When you made Berlin… you’d made Transformer

Yes, the worst thing anyone has ever thought of doing.

Then why did you do it? Such a hard left. It was brave…

Not really. That’s the last thing I’d say. Really, that’s what got written, so that was that. That’s what got written down. That was what was there. I’m happy to get any idea about anything. It’s so hard.

So hard. Indeed. Or not. Or maybe. That’s the reality of the non-negotiable of Lou Reed. He was brittle, unyielding, yet quick to give. Inscrutable, perhaps as a defense; ornery as a flavor. And you never really knew, which is—as much as the downtown decadence—why I kept coming back.

Indeed, there I was in lower Manhattan, watching him indulge the people strolling by after their double takes and the double back to have "their moment with Lou Reed." To the hoi polloi, whose faces you’d think he’d chew up and chew off, he couldn’t have been more gracious.

As for me, I was no fool. I knew to never let the line go slack, concentrating solely on the thin man before me. Allison Moorer knew where I was and what I was doing: she and Steve Earle walked by to try and prank me, I never saw them.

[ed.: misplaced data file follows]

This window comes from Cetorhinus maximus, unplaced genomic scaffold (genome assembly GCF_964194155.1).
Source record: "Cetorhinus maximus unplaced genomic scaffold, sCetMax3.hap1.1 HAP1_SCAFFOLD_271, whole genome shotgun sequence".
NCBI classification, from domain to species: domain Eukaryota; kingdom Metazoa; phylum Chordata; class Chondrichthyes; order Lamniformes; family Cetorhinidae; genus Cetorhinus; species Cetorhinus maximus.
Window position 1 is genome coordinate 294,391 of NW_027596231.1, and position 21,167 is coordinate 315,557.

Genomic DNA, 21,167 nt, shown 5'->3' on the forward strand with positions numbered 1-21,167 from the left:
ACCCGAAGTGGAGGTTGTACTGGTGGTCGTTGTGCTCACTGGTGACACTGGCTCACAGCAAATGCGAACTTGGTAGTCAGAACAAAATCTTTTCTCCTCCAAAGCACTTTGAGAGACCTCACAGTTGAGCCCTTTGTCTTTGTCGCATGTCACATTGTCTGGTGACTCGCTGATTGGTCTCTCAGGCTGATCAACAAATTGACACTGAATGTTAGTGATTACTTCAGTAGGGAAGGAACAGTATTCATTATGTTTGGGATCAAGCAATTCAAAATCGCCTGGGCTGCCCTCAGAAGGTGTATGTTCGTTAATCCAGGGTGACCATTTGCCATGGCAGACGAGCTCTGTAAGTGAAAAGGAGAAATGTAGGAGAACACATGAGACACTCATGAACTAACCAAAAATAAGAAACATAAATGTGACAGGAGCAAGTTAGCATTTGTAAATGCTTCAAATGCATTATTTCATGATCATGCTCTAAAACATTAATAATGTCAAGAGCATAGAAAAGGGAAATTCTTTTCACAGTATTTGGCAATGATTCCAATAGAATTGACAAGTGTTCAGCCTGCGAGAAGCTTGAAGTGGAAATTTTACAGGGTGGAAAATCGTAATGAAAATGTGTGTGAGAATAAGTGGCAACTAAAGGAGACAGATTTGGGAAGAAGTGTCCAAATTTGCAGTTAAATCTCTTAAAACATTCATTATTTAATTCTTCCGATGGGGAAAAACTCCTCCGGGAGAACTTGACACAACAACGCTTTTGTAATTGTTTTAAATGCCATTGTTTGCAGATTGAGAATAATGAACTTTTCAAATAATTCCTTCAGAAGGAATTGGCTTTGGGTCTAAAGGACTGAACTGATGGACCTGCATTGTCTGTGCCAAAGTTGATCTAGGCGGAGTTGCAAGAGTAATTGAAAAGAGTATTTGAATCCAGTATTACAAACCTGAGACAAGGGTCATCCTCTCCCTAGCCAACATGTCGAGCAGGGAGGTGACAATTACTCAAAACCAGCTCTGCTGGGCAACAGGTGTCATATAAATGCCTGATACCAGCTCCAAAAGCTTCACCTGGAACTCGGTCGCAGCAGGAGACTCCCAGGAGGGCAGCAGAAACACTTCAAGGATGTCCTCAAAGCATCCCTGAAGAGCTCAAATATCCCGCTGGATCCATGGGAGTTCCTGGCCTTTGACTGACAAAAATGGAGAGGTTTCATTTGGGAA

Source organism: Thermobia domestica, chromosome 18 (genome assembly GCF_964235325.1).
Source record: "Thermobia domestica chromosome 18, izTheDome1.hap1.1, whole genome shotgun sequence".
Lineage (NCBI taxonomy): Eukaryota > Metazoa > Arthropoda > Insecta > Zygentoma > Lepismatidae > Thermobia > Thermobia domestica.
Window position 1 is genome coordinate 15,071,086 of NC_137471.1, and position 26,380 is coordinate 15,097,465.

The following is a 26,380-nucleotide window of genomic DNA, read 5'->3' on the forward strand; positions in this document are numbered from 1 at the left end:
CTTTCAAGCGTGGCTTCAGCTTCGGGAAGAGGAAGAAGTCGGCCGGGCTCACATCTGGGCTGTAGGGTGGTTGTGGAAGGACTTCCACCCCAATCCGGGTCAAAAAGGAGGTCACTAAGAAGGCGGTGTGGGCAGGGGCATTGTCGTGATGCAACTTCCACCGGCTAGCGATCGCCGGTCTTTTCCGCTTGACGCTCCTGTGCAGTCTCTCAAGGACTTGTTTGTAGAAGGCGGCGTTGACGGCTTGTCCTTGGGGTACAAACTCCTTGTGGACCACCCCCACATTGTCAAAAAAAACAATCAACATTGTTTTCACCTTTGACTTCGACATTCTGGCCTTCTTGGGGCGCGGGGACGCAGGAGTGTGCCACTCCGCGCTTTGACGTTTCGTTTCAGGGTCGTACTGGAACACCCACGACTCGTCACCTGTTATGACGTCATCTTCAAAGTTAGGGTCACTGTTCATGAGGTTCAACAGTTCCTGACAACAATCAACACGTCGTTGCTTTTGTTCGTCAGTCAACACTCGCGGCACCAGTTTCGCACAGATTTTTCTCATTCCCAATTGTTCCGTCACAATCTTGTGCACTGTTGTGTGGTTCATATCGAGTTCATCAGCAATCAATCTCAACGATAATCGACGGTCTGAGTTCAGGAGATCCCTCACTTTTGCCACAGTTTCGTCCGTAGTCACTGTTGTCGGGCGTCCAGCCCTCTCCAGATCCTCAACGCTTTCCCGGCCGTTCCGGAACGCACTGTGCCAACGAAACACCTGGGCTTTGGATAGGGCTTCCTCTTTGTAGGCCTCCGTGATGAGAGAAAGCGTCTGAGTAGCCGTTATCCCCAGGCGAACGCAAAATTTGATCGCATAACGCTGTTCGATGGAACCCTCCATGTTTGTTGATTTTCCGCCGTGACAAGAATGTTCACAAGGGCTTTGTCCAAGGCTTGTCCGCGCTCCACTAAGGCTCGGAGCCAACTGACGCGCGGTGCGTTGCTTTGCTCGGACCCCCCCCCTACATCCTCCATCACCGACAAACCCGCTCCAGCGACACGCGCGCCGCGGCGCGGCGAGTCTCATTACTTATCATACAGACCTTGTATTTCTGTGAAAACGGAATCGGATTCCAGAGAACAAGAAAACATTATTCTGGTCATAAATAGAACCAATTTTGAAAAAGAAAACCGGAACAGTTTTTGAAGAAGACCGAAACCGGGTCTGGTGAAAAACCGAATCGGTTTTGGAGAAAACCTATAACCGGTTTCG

The beautiful Elysa Gardner, USA Today’s East Coast Theater and Music Critic, emerged from a cab, paused and made small talk with me. Even then, I never broke the moment. Poor Elysa, an accomplished critic, hadn’t had that first difficult engagement: Reed got the first question, deemed her insufficiently prepared and sent her away.

Such were the wages of the Rock and Roll Hall of Fame’s leading cantanker. As that most rock & roll of effects, the bitchiness wrought its own kind of respect. It imbued the music with that cutthroat anarchism, an acid burn without mercy.

In that, it’s easy to forget his own roots were in doo-wop. He was a romantic at heart, callous though he came off. Those shredding rockers and dour minor key slow ones were steeped in the yearning of one who says he don’t give a damn because he can’t possibly show you how he really feels.